For many years we’ve heard people say that country music should be thankful for artists such as Taylor Swift and Sam Hunt because they bring new fans to country music who may in turn become country fans, or even start listening to more authentic country in the future. It’s the gateway drug theory applied to music, if you will. Though the idea that Sam Hunt fans would somehow start listening to Waylon Jennings, or even George Strait for that matter always seemed quite circumspect, now a new scientific study validates that doubt, while also revealing pop music fans, not country fans, are the most closed-minded fans of music.
McMaster University, a research university in Ontario, Canada, recently partnered with phone manufacturer Nokia to study the listening habits of music fans in their new Digital Music Lab. The massive project is researching around 20 million song downloads to study how we listen to music. As researchers cull through the crush of data, they have been releasing certain findings to the public that reveal interesting characteristics of listener behavior, including the “exclusivity” of music fans, meaning how likely fans of a certain genre are to have music from another genre in their listening repertoire.
The McMaster University study found that out of all music fans, pop fans were the most closed-minded out of the ten genres ranked. “Indie” fans were seen as the most receptive to listening to other genres. Country fans ranked fourth in the amount of open-mindedness towards other styles of music. The study ranked the open-mindedness of the genres’ listeners:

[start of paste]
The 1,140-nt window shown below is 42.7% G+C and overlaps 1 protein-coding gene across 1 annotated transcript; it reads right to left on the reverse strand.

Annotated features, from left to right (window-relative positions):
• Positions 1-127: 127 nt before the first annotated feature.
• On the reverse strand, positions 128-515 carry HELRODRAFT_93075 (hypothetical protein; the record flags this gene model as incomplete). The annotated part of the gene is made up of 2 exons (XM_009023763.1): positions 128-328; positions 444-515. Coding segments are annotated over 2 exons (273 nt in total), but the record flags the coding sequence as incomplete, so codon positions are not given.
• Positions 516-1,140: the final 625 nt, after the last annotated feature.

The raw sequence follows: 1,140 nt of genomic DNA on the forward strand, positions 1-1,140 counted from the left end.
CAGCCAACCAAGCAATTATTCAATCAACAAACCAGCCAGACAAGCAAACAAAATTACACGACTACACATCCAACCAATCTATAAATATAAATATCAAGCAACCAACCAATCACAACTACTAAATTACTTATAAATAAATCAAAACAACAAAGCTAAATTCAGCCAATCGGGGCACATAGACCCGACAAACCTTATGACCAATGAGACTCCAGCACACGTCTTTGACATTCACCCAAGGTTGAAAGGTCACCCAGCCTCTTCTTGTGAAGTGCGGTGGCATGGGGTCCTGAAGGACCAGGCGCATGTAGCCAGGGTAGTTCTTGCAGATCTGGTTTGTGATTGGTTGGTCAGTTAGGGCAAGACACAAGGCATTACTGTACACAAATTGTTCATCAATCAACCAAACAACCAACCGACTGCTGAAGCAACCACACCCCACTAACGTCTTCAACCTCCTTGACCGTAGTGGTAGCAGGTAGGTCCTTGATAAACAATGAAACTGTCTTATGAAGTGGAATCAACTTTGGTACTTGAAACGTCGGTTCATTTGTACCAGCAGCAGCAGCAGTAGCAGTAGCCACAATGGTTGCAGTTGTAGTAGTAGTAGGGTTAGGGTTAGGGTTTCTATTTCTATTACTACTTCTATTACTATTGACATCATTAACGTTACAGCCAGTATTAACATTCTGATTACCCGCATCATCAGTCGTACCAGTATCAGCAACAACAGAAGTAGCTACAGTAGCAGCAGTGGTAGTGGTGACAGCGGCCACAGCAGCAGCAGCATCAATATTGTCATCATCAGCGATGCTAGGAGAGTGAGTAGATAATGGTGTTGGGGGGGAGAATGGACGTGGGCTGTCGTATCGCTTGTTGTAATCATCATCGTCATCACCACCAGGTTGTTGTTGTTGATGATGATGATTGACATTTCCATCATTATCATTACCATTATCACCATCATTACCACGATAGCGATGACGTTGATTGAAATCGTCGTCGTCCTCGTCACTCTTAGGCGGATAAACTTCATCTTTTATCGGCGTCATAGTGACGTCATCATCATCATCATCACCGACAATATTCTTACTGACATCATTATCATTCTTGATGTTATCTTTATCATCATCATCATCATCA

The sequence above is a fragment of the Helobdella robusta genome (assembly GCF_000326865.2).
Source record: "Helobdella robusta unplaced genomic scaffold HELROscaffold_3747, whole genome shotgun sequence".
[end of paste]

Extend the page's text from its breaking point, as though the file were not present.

The study also found that fans of certain music were more likely or less likely to be fans of another genre of music. For example, classical fans were more likely to also be jazz fans, and vice versa. However metal fans were less likely to listen to jazz, and jazz fans were less likely to listen to metal.
Then there were some strange anomalies the study called “asymmetrical pairings” where one genre might like another, but that love wasn’t necessarily returned by fans of the other genre. The study found that country fans were also likely to be fans of pop, but pop fans were less likely to be fans of country. In other words, the likelihood of cross pollination of pop fans to country was less likely to happen, but a siphoning off of country fans toward pop was a greater possibility.
Of course there’s exceptions to every rule, and now that country has basically become a subset of pop, its even more interesting to ponder these findings. But the idea that more pop fans are flocking to country because country is fielding more palatable artists to pop fans may be more myth than reality, according to the McMaster University findings.